The door was battle-ax proof. It was laid together in two plies of wood, the grain of one ply being horizontal and of the other vertical, so that no ax could split it. In its early days, when it had first been set on its hinges by some feudatory of William the Conqueror's, it had been secured by an enormous bar of wood, the size of a yule log, which had run in two wide tunnels left in the masonry of the wall. When this bar had become worm-eaten, somewhere in the reign of Queen Elizabeth, the village blacksmith had constructed a wrought-iron lock to take its place. This was still there, locked. Miss Brown had removed the key, which weighed two pounds three ounces. There were, from the same period, some handsome iron bolts. These offered no difficulty, because they had only to be drawn, if one happened to be on the outside. Since the days of Elizabeth, various other people had done their best for the security of the hold. Under the Regency, somebody had fixed iron bars, like the bars for windows, but these could be shifted like the bolts. Under Queen Victoria somebody else had put on the kind of chain which people have for front doors. Under King Edward, an expert had come down from the Bank of England, and had provided a circular lock which nobody on earth could open, unless he knew the key word for the combination, which happened to be "Mnemosyne." (One of the dukes had won the Derby with a horse of that name; the bookies had called it "N or M.") Under King George V, an American gentleman had sold the reigning duke a ten-shilling lock by Yale. Under King George VI, the whole affair had been provided with strips of antigas and black-out paper, by means of which it could be stuck together. The door was shut.

Now the ignorant Amaryllis, who probably knows nothing about anything except cricket bats, may have come to the conclusion that our Professor was an inefficient old person. Because he knew so much about everything at large, it may have been thought that he would not have known anything about housebreaking. Well then, to be absolutely frank, he did not. But, and this is where he differed from many well-known cricket bats, he had a brain. He had used it before when discovering the origins of the People. Now, as he stood outside the dungeon, his skull could almost be seen to swell and rise like a football being inflated. His white hair stood on end like a thunder-stricken cat's, when stroked; his eyes sank into their sockets with the effort of concentration; the veins on the side of his temples throbbed like a frog's heart beating; the temples themselves lifted like a cockchafer's wing cases, when about to fly.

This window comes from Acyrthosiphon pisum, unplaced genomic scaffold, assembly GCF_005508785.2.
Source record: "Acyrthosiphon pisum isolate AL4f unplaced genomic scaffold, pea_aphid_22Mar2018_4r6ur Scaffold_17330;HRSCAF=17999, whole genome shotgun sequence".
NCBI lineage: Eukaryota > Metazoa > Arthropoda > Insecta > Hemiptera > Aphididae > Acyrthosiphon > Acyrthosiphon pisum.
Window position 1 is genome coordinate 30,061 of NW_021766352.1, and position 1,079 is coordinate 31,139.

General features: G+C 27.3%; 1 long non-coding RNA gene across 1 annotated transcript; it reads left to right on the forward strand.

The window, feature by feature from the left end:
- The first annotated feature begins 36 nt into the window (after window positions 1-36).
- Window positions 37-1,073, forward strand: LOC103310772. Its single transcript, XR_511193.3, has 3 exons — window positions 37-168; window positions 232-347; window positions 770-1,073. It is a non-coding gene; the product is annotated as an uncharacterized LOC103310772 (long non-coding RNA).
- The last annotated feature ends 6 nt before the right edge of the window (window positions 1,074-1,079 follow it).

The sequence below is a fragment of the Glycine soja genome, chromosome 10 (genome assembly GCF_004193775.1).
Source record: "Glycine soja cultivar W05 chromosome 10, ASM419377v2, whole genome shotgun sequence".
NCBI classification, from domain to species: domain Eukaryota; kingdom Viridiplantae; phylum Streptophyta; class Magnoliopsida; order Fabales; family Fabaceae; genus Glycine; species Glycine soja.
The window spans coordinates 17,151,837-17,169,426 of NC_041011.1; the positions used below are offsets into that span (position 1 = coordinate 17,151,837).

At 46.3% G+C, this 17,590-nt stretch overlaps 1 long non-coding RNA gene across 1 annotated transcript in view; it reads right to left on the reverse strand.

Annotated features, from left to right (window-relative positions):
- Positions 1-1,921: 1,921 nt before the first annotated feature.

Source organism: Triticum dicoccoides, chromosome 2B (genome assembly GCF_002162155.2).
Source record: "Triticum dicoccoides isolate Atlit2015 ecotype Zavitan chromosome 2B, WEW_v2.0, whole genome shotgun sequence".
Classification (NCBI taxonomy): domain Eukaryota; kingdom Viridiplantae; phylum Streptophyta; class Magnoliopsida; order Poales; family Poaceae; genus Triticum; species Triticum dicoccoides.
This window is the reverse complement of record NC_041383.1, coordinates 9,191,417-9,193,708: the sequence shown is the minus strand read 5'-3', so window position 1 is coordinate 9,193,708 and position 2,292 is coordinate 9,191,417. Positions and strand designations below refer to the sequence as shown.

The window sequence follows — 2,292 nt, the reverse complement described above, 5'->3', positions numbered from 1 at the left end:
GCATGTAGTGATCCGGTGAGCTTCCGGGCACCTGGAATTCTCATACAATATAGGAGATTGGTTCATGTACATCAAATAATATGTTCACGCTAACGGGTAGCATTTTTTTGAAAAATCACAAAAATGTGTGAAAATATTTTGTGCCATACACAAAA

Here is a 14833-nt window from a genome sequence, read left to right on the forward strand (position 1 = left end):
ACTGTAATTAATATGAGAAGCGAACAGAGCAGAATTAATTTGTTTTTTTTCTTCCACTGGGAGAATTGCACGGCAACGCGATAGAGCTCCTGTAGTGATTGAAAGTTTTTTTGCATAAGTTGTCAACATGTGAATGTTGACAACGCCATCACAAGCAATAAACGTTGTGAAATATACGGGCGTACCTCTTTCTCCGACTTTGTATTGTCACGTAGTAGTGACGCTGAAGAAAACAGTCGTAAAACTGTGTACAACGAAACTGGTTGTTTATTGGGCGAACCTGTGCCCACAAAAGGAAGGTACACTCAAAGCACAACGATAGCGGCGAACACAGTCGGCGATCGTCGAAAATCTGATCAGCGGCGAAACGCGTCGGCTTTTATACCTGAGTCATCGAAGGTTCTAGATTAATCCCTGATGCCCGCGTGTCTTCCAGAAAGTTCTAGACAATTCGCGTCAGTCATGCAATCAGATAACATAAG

The door shook on its hinges.

"Exactly," said the Professor. "Now here we have a door. Pray stand in front, most erudite Schoolmaster, to assist my meditations."

The Lilliputians fell back in awe, not of his size but of his mental powers, and the Schoolmaster stepped forward solemnly to do his best, feeling proud that he had lived to see that day.

"When," said the Professor, stroking his beard with majesty and glaring upon the lock, "is a door not a door? This is the conundrum which we, among others, and not for the first time, are called upon to determine. Hic labor, hoc opus est."

While he was thinking, the People tried to imagine a way in which they could take advantage of their size, in opening it. For instance, if the Professor had lifted one of them up, the latter could have put his small arm into the Elizabethan keyhole, and might have been able to shift the wards, if they had not been too stiff. But there was no way in which their smallness could help them in dealing with the combination lock, which was opened by the secret word, and the Yale lock was also beyond them, because the box part was inside, so that there was no hope of unscrewing it. They were talking these matters over in whispers, when the Professor lifted his hand for silence. He had thought.

"When," he repeated, "is a door not a door?"

"Tibi ipsi, non mihi," said the Schoolmaster reverently, meaning "I will buy it."

"When it is off its hinges."

All were struck by the justice of this. The old gentleman might have gone on to point out that most locks and bolts are really a kind of bluff, that fox hunters who are confronted by a chained gate have only to lift it from the other end, and that the human race will generally be fascinated by a padlock as if it were a rattlesnake, instead of going round another way, or climbing through the window. He only said: "Produce a poker."

The hinges were of wrought iron, and had been made by the same blacksmith who had made the ornamental lock. They were T hinges, with hasps like the fleur-de-lis, and they had been put outside the door, so that the prisoners could not get at them. The result was that the rescuers could. They were old and rust-eaten.

Luckily there was an abandoned poker in one of the outer cellars, and the Lilliputians brought it between them, carrying it as keepers at the zoo carry an outsize in boa constrictors.

The Professor set to work with bangs and wrenches; the ancient hinges gave out showers of powdered rust; the bolts began to fall off one by one; and the other helpers stood to watch the Titan's effort, with miniscule anxiety.